Parsis came to India from Persia hundreds of years ago, fleeing persecution, but a legend says that the Indian ruler didn't want to let them in, saying, "We are full". The Parsi asked the ruler to bring a bowl and fill it up to the brim with milk. He then added a spoon of sugar. The cup did not overflow.

"We will be like the sugar," he said. "We will only add sweetness to your country." And indeed they did, and are now a very respected part of the community. Parsi food is not only influenced by its Persian roots but also by the British and the Indians. This is one of their better-known dishes.

I visited a well-known Parsi restaurant in Mumbai a few years ago. The owner has a giant portrait of the Queen. When he found out we were from England, he spent a good amount of time chatting with us. He recommended this chicken dish topped with salli: crispy fried potato straws.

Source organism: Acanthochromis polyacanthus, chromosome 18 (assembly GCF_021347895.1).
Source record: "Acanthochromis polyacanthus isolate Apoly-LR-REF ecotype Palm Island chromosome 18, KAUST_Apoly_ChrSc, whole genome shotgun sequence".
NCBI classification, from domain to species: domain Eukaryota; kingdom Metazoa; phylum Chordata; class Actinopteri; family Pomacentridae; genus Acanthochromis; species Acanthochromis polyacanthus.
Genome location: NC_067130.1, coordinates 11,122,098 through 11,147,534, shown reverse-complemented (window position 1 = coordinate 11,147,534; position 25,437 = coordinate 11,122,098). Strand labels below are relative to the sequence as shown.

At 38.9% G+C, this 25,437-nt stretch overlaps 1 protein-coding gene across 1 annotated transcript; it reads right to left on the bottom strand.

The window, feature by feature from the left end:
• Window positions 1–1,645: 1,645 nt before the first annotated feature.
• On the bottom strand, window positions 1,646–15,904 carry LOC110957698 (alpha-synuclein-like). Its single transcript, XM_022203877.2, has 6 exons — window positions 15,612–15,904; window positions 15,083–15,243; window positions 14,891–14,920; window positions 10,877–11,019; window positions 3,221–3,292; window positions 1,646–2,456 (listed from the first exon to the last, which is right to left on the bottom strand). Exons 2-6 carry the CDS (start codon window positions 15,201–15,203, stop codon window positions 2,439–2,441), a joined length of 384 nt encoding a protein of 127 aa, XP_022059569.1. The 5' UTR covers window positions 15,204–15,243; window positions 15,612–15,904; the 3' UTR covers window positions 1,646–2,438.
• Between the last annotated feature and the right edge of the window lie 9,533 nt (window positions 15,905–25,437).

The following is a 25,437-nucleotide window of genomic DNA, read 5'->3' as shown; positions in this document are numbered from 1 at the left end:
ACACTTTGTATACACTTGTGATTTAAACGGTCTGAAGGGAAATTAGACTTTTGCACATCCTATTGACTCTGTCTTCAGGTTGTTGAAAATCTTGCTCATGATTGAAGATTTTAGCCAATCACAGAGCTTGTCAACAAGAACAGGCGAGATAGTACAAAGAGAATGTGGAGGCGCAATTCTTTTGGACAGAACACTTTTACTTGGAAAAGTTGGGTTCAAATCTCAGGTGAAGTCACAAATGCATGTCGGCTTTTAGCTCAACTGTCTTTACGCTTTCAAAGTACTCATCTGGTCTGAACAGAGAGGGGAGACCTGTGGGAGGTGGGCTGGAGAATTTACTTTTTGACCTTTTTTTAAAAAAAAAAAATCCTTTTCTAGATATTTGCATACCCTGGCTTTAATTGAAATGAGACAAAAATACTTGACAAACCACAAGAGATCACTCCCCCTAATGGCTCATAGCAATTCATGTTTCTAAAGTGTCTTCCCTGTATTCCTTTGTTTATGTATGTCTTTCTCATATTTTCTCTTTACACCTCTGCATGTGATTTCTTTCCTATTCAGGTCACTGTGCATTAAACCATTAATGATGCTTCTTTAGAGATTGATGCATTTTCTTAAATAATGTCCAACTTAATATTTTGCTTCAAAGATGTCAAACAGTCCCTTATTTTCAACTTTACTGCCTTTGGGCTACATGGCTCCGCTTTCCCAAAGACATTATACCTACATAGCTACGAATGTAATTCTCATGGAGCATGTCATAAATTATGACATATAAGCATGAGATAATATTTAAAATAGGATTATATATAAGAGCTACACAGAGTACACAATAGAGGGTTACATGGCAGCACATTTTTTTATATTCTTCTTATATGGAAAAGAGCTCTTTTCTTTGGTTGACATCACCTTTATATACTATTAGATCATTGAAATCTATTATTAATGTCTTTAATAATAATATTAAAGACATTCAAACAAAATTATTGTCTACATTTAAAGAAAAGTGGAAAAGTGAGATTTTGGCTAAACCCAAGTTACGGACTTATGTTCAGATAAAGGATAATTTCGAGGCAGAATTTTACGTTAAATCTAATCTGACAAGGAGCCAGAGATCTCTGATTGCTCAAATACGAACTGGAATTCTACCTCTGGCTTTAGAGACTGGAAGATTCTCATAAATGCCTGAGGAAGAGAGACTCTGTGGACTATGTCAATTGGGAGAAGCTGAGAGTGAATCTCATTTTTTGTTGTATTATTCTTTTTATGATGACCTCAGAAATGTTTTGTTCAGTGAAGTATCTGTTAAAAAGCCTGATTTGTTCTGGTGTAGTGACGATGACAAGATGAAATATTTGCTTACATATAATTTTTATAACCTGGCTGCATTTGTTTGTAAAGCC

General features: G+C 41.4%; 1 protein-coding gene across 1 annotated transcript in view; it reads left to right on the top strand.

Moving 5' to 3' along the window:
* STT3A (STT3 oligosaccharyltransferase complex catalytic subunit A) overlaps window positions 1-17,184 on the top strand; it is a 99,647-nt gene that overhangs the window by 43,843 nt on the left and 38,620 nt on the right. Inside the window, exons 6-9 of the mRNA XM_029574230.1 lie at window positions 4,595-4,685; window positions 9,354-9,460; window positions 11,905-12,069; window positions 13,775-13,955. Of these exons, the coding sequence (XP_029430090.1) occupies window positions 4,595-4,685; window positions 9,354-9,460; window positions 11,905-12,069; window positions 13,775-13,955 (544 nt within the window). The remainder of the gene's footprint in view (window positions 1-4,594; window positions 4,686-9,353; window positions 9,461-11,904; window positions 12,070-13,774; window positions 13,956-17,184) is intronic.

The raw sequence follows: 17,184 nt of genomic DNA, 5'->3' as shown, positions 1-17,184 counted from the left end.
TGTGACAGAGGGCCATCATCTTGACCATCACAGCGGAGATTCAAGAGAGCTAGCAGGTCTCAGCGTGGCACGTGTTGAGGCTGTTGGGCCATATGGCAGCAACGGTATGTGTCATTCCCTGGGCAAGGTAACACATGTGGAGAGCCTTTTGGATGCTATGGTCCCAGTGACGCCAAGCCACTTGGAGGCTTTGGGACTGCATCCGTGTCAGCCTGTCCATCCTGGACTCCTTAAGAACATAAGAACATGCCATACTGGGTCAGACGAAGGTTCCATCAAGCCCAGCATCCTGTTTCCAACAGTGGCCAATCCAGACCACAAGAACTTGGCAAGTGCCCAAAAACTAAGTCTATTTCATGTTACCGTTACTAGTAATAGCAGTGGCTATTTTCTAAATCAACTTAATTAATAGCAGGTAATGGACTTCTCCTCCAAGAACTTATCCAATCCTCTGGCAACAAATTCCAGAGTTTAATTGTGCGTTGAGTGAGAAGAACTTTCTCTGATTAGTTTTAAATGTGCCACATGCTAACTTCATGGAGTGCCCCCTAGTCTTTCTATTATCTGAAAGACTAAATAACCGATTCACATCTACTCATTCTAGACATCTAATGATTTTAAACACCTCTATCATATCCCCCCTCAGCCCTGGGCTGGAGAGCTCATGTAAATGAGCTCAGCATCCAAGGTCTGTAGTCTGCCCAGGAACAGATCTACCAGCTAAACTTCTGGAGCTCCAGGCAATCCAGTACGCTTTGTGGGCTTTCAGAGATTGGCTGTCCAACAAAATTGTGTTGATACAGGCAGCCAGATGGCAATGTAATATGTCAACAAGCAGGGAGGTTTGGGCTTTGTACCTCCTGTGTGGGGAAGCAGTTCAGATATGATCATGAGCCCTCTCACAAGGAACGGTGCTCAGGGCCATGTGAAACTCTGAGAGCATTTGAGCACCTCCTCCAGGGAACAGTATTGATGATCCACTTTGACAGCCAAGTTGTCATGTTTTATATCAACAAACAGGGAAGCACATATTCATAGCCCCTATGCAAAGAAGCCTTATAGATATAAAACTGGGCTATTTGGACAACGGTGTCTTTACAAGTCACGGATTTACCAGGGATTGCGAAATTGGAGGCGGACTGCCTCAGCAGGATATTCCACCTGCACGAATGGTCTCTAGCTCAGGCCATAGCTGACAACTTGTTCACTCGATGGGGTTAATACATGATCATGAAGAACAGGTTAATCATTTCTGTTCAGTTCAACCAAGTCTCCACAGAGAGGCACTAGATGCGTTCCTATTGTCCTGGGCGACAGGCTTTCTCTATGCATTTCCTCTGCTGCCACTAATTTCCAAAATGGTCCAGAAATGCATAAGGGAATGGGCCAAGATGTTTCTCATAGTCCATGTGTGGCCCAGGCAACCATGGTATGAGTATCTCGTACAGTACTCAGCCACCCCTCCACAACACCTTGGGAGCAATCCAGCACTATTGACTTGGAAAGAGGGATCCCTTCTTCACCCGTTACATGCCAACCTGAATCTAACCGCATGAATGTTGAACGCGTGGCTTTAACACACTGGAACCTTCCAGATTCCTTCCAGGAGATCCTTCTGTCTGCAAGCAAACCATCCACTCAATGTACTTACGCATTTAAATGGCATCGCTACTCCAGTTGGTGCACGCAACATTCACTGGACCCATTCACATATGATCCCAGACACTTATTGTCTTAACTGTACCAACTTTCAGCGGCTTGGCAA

4 tbsp vegetable oil

2 onions, finely chopped

5g (1 tsp) finely grated root ginger (peeled weight)

5 large garlic cloves, finely grated

3 large vine tomatoes (400g), blended until smooth

salt and freshly ground black pepper

¾ tsp ground cinnamon, or to taste

2 tsp garam masala (fresh if possible, see recipe below)

½ tsp ground turmeric

¼ tsp chilli powder, or to taste

1 rounded tsp ground cumin

6–8 medium-small skinless bone-in chicken thighs (1.25–1.3kg in total)

handful of coriander

large handful of crispy potato salli (see below) , or as much as you like


Heat the oil in a large non-stick saucepan over a medium heat. Add the onions and cook until soft. Then increase the heat and cook, stirring often, until golden brown. Add the ginger and garlic and cook gently for one minute, or until the garlic smells cooked.